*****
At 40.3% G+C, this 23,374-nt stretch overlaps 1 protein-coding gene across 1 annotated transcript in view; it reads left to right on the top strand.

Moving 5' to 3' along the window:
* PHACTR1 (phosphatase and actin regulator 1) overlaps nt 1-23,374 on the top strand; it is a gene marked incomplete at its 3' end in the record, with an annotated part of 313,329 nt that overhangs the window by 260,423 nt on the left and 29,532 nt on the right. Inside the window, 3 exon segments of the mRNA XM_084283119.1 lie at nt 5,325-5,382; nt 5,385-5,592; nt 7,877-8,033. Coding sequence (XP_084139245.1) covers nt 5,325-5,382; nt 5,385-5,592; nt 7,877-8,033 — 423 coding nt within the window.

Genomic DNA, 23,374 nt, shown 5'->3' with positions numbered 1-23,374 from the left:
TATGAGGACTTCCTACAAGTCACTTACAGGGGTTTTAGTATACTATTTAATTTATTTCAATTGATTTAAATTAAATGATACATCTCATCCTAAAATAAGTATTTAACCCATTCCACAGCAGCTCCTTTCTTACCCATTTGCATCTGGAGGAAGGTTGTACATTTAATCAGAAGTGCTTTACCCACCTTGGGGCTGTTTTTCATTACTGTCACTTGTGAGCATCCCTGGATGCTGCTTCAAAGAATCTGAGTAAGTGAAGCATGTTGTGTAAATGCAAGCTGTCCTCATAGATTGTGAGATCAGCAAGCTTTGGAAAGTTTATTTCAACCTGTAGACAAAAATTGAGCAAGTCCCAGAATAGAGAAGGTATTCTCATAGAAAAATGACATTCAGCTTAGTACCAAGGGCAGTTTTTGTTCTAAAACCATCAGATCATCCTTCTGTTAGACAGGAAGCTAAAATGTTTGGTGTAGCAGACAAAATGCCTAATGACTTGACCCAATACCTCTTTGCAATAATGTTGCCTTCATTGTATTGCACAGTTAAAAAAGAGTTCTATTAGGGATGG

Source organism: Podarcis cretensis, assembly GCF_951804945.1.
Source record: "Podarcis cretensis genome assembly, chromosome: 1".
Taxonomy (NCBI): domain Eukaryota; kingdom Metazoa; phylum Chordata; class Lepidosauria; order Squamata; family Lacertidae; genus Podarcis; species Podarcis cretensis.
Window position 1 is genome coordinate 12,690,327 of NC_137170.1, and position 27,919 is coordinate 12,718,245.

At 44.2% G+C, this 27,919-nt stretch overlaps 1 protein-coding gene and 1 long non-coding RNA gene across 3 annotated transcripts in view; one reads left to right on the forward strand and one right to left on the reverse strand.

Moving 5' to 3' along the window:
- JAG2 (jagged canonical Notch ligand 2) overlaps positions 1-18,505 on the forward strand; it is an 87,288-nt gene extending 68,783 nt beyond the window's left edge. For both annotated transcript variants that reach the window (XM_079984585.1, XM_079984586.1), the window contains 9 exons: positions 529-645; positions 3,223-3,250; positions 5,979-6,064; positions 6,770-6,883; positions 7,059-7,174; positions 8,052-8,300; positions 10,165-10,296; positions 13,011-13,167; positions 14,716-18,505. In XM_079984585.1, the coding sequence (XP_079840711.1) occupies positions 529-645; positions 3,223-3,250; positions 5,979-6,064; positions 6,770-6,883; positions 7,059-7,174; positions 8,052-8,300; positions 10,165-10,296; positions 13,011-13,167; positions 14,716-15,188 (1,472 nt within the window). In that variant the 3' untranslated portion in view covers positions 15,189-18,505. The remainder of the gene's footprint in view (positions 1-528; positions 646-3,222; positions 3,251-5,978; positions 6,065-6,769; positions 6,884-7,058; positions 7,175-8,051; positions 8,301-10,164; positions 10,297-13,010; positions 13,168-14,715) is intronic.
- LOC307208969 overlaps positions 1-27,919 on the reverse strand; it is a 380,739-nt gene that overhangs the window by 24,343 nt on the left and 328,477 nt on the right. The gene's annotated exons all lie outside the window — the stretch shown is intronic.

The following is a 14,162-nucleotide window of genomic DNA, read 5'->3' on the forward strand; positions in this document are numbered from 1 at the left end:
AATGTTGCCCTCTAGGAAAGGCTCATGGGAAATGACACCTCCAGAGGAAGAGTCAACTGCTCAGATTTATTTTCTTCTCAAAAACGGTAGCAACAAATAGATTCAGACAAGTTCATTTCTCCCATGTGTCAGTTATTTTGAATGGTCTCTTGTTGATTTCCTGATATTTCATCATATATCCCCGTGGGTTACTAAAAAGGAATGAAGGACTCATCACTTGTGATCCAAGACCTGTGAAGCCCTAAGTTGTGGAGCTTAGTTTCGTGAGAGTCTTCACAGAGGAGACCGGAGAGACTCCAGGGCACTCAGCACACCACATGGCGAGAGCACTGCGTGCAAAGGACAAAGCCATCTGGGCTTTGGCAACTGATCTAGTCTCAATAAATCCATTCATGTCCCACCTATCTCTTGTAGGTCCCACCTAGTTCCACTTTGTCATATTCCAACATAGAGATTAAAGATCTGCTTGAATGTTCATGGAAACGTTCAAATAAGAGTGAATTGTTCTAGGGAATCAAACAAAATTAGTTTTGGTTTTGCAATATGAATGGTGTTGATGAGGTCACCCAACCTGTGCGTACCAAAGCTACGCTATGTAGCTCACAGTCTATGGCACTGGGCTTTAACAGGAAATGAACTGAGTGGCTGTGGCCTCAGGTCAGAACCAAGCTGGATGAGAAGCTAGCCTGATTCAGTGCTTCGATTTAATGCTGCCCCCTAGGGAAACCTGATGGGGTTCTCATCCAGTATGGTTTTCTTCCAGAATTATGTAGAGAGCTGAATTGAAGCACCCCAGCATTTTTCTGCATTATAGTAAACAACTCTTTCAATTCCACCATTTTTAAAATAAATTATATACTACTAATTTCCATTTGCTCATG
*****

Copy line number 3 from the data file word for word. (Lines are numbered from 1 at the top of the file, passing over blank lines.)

* PHACTR1 (phosphatase and actin regulator 1) overlaps nt 1-23,374 on the top strand; it is a gene marked incomplete at its 3' end in the record, with an annotated part of 313,329 nt that overhangs the window by 260,423 nt on the left and 29,532 nt on the right. Inside the window, 3 exon segments of the mRNA XM_084283119.1 lie at nt 5,325-5,382; nt 5,385-5,592; nt 7,877-8,033. Coding sequence (XP_084139245.1) covers nt 5,325-5,382; nt 5,385-5,592; nt 7,877-8,033 — 423 coding nt within the window.